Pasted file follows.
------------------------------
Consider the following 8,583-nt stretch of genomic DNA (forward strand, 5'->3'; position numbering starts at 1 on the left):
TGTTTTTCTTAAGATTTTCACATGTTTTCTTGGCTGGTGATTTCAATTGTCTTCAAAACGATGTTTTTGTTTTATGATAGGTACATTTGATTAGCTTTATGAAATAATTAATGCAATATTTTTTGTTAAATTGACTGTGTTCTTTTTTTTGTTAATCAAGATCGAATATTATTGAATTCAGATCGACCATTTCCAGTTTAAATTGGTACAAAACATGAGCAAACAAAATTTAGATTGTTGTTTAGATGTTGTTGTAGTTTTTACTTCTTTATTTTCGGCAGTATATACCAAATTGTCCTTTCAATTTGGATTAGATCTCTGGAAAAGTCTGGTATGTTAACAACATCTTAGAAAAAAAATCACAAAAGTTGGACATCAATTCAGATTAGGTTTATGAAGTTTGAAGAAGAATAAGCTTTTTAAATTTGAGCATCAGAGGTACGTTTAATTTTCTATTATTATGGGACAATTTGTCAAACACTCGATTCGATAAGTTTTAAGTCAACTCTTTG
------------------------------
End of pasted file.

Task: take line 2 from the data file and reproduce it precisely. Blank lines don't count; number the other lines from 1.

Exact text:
TGTTTTTCTTAAGATTTTCACATGTTTTCTTGGCTGGTGATTTCAATTGTCTTCAAAACGATGTTTTTGTTTTATGATAGGTACATTTGATTAGCTTTATGAAATAATTAATGCAATATTTTTTGTTAAATTGACTGTGTTCTTTTTTTTGTTAATCAAGATCGAATATTATTGAATTCAGATCGACCATTTCCAGTTTAAATTGGTACAAAACATGAGCAAACAAAATTTAGATTGTTGTTTAGATGTTGTTGTAGTTTTTACTTCTTTATTTTCGGCAGTATATACCAAATTGTCCTTTCAATTTGGATTAGATCTCTGGAAAAGTCTGGTATGTTAACAACATCTTAGAAAAAAAATCACAAAAGTTGGACATCAATTCAGATTAGGTTTATGAAGTTTGAAGAAGAATAAGCTTTTTAAATTTGAGCATCAGAGGTACGTTTAATTTTCTATTATTATGGGACAATTTGTCAAACACTCGATTCGATAAGTTTTAAGTCAACTCTTTG